Cutaneous tuberculosis (TB) is less common than other forms of TB but accounts for 1.5% of all cases of extrapulmonary TB. The source of mycobacterial infection and the immune status of the host determine the presentation of any of a wide spectrum of clinical manifestations. Lupus vulgaris (LV) is a post-primary, paucibacillary form of TB caused by hematogeneous, lymphatic, or contiguous spread from elsewhere in the body.
We report two recent cases of LV in women presenting with the exclusive involvement of the ear lobe. In Patient 1, clinical presentation appeared as an apparently benign chronic eczematous process. In Patient 2, it appeared as a fulminant ulceronecrotic process. Both women were immunocompetent, and neither had a personal or family history of TB.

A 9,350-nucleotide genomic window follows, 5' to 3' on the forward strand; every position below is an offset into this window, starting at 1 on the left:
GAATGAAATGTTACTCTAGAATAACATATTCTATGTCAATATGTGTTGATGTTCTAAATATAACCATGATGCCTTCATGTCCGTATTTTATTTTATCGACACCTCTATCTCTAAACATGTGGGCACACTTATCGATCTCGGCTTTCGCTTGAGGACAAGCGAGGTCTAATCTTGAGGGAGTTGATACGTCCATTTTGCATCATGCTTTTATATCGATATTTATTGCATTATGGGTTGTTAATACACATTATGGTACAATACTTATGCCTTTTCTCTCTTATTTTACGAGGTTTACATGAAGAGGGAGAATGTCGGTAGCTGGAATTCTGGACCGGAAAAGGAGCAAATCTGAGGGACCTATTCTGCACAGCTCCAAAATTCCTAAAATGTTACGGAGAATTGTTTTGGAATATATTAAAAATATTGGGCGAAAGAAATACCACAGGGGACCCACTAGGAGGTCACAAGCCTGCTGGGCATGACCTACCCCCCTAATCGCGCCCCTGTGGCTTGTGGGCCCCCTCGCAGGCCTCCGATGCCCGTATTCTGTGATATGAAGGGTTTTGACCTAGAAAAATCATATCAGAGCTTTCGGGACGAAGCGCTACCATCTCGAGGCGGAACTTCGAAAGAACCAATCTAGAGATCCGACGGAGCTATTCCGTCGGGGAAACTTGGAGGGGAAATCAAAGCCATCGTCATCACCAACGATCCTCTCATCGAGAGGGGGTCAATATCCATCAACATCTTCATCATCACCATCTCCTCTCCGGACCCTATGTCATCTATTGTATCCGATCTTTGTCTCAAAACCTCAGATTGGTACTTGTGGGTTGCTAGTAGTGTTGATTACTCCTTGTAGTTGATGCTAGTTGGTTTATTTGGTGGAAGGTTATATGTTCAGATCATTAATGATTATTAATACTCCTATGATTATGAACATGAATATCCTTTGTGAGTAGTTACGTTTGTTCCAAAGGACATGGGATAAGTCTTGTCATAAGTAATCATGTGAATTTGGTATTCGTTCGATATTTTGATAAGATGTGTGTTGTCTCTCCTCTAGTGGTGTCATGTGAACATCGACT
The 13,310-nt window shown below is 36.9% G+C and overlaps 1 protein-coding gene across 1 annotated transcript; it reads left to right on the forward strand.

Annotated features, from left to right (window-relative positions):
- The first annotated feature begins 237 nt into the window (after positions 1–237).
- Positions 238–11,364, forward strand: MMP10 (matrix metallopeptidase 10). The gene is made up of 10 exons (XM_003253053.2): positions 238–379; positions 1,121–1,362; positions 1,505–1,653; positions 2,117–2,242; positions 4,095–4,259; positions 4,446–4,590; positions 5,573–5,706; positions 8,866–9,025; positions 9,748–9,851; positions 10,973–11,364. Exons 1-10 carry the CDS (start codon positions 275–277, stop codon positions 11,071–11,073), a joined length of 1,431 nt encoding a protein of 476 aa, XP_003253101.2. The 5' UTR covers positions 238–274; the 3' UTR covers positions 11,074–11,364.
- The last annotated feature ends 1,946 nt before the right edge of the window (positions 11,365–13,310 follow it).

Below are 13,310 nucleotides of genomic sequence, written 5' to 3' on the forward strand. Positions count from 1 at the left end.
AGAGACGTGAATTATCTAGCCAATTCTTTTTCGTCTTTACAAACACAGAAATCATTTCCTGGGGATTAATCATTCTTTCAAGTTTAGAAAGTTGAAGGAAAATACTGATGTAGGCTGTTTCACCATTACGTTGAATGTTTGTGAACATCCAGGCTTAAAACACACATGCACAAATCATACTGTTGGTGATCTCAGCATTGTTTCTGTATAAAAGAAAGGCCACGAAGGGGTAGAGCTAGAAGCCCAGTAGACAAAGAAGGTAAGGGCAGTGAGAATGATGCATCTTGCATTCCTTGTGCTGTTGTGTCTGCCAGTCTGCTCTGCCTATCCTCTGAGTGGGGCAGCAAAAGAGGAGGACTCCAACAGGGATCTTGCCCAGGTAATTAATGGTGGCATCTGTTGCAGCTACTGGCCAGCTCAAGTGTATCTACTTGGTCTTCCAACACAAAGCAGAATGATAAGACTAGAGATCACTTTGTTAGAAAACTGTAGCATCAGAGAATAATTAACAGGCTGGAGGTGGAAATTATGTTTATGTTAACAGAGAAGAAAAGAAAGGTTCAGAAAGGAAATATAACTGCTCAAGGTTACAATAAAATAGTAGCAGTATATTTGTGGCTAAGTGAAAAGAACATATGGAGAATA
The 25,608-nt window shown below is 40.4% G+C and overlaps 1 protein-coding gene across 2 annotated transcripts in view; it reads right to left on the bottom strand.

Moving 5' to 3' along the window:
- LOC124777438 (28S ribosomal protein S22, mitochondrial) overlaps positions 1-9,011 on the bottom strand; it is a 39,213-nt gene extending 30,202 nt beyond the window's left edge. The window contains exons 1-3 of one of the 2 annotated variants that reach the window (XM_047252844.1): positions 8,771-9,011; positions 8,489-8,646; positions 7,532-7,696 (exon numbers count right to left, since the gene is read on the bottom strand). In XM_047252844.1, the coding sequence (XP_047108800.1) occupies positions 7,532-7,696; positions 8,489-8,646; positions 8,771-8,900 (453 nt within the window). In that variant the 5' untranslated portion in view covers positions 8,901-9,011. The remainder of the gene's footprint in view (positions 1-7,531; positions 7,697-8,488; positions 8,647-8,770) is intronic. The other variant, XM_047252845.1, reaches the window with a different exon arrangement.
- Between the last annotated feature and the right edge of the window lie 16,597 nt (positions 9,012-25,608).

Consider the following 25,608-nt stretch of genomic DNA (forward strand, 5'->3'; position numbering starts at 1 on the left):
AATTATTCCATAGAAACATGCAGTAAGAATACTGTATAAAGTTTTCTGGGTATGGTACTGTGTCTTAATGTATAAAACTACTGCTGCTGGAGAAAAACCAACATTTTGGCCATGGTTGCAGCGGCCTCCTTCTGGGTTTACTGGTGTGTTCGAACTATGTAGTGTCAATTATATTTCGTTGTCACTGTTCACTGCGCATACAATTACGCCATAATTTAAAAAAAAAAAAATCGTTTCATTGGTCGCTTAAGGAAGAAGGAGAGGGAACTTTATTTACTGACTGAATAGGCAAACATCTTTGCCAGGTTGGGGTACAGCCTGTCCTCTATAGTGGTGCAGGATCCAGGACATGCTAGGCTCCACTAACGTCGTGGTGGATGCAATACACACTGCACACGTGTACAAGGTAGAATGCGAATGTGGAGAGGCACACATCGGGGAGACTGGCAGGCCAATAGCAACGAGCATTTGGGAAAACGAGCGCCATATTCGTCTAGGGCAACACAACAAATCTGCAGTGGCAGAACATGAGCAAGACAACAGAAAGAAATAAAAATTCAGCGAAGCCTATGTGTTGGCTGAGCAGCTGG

Both patients were diagnosed with LV and treated with standard antitubercular therapy (ATT). In both patients, mycobacterial culture showed growth of Mycobacterium tuberculosis sensitive to streptomycin, rifampicin, and ethambutol.
Lupus vulgaris is the most common form of cutaneous TB. It is important to diagnose LV because it can result in chronic disfigurement and because 10–20% of LV patients have active pulmonary TB or TB of the bones and joints. In addition, longstanding LV is known to lead to the development of squamous cell carcinoma, which can be avoided by early diagnosis and treatment with ATT.